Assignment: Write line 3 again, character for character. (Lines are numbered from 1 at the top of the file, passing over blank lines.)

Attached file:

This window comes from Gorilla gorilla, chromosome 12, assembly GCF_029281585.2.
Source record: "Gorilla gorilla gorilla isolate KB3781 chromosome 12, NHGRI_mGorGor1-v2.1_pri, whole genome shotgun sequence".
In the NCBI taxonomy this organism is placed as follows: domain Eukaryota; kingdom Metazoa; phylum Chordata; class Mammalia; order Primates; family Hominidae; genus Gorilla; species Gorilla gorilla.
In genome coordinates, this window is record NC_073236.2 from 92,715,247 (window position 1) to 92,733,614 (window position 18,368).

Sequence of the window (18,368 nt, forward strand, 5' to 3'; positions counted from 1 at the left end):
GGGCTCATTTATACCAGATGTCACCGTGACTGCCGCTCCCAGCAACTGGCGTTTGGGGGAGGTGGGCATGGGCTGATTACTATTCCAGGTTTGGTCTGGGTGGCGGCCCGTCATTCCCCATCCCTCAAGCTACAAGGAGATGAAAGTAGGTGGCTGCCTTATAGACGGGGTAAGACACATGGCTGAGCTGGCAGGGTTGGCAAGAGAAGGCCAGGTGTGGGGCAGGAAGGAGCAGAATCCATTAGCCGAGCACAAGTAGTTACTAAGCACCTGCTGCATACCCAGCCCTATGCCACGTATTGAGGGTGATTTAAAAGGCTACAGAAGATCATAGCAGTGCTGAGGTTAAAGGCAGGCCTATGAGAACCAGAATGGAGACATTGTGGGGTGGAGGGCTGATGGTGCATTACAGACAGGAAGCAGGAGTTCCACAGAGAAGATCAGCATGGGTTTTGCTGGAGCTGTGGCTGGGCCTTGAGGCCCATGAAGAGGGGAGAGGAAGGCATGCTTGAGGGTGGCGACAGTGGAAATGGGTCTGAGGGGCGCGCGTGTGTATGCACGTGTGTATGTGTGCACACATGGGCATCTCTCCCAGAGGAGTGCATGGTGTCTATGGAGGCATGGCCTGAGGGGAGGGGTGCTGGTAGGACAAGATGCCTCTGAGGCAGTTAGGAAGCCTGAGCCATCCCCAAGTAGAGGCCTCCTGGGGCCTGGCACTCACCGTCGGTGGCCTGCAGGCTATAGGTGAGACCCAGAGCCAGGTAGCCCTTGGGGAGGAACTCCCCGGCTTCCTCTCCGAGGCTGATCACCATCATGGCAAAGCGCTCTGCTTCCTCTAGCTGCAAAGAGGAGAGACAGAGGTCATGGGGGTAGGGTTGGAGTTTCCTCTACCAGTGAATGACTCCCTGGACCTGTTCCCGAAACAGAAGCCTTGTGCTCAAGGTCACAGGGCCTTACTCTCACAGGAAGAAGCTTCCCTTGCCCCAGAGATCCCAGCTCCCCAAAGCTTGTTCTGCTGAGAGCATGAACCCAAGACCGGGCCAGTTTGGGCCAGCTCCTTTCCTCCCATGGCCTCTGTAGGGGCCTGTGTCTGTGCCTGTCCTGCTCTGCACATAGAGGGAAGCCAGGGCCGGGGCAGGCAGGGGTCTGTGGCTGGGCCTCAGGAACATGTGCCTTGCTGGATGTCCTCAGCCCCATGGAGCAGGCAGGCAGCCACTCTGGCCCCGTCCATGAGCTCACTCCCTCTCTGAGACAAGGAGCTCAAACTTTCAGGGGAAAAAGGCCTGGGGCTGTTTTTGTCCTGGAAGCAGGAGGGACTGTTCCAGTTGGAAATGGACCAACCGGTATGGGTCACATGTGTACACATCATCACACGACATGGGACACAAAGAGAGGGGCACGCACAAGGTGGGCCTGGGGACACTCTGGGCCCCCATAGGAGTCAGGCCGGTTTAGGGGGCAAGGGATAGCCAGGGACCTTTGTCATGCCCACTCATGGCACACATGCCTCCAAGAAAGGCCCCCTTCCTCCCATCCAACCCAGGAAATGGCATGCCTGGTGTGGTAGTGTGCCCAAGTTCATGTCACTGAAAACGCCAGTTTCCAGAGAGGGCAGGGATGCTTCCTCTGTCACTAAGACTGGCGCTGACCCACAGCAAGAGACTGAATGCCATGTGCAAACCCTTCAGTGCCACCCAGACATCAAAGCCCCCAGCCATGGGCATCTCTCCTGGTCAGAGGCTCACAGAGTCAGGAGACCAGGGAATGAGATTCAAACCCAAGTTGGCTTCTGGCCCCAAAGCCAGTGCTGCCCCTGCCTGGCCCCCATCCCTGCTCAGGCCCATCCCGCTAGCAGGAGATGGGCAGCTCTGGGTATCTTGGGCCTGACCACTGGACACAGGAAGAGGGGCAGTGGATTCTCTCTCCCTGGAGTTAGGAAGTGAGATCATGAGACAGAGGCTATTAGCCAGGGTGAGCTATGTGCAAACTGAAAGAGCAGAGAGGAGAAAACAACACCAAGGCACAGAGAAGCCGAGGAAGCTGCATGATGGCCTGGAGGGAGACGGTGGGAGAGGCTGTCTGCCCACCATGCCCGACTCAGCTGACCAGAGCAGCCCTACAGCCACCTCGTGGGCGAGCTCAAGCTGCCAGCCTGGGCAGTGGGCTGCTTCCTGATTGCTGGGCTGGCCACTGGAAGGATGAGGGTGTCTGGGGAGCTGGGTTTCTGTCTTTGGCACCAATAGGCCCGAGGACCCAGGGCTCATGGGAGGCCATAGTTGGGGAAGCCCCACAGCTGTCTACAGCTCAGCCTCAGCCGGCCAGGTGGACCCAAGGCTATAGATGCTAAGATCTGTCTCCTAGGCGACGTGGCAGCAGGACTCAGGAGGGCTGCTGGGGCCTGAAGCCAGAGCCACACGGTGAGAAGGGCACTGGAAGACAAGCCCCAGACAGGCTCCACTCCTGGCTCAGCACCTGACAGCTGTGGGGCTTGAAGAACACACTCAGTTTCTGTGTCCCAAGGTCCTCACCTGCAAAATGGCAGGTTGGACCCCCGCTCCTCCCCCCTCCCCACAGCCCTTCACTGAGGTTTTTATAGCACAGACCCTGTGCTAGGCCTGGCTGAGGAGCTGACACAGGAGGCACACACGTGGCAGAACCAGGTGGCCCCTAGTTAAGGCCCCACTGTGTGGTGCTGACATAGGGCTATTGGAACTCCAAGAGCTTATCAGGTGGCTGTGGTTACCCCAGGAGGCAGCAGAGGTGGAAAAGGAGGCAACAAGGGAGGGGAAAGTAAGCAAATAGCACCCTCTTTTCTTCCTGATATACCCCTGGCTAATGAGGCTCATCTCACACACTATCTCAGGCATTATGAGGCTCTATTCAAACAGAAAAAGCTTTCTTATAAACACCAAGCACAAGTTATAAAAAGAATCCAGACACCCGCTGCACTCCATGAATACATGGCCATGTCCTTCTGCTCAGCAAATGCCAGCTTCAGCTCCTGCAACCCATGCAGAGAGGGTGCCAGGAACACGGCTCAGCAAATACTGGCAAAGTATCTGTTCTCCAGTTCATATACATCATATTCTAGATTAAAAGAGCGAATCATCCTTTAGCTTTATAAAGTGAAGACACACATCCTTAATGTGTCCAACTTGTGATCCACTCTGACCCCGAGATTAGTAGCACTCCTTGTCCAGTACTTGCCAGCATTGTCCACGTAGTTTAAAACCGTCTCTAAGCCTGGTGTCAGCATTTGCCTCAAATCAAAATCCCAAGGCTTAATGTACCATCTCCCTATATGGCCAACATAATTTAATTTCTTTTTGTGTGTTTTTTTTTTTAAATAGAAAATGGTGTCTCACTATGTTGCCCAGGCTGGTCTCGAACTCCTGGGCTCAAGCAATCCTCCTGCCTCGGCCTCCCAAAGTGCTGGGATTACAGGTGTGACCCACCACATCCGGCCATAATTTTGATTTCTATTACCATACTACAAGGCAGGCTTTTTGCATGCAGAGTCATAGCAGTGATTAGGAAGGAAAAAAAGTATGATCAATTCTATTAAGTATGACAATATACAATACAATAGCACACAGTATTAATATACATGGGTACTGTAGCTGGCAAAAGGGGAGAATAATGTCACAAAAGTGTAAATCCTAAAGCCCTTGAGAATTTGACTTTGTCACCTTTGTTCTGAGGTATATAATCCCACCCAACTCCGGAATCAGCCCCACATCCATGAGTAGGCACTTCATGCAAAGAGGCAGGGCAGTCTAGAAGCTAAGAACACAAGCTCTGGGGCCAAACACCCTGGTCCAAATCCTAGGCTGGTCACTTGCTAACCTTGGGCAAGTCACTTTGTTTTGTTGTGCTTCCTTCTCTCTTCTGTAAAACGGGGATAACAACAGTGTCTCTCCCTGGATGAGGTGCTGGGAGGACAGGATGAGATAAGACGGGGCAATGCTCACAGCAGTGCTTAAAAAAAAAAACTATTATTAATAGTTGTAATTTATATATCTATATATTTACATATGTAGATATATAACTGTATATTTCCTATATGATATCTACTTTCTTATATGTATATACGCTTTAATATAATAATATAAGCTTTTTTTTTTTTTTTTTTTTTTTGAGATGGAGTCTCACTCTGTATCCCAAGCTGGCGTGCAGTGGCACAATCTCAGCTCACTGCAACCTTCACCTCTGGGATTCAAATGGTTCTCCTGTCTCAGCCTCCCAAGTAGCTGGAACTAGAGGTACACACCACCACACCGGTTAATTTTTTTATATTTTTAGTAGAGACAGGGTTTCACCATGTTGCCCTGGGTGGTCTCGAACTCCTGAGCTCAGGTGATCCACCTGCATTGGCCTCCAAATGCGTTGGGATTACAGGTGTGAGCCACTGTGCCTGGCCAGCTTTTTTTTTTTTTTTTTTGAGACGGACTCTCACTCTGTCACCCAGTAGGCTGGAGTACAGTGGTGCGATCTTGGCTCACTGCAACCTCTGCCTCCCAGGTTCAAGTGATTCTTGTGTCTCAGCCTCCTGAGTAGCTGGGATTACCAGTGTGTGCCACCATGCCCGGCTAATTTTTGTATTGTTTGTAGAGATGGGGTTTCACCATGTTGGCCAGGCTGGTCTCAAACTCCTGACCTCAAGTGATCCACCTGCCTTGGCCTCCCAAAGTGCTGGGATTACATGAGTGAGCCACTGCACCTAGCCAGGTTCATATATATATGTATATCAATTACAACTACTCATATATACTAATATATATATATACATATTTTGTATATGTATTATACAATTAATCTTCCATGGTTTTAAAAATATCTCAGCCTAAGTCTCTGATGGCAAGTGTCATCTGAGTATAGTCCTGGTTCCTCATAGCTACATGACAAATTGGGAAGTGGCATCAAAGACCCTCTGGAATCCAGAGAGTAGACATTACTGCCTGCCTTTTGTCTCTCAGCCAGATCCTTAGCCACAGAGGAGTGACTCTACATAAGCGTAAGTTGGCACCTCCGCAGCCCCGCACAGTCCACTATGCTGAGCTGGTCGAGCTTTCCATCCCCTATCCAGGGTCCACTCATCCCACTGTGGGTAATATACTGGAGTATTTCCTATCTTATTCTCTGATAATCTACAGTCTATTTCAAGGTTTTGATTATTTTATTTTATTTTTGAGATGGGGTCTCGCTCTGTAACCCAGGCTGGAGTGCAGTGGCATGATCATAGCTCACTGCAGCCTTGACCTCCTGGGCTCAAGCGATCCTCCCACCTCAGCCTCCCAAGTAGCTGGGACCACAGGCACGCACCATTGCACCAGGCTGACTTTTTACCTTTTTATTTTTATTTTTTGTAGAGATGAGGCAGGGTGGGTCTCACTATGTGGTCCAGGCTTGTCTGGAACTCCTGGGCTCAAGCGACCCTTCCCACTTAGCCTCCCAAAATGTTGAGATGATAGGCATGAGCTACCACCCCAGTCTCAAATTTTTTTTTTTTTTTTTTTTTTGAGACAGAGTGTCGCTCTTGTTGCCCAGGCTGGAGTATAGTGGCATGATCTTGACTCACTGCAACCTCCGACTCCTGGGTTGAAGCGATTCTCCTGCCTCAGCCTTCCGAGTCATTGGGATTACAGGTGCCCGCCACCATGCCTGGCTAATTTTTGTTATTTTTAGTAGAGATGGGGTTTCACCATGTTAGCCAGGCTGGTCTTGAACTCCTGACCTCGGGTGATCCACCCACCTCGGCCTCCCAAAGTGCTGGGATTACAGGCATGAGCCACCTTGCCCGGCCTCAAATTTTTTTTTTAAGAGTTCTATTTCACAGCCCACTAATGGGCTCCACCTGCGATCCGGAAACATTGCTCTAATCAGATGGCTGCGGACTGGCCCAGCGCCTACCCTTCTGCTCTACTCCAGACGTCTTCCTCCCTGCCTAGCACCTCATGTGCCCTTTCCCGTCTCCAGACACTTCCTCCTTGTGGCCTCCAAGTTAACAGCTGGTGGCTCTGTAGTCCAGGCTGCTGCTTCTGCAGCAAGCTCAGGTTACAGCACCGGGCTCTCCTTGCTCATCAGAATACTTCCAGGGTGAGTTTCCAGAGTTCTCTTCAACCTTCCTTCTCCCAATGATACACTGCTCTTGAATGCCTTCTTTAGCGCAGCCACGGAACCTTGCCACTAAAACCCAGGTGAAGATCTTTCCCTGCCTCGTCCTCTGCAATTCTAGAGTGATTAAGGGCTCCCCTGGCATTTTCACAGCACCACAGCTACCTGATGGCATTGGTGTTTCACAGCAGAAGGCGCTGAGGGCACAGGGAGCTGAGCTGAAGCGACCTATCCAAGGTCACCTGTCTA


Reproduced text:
In the NCBI taxonomy this organism is placed as follows: domain Eukaryota; kingdom Metazoa; phylum Chordata; class Mammalia; order Primates; family Hominidae; genus Gorilla; species Gorilla gorilla.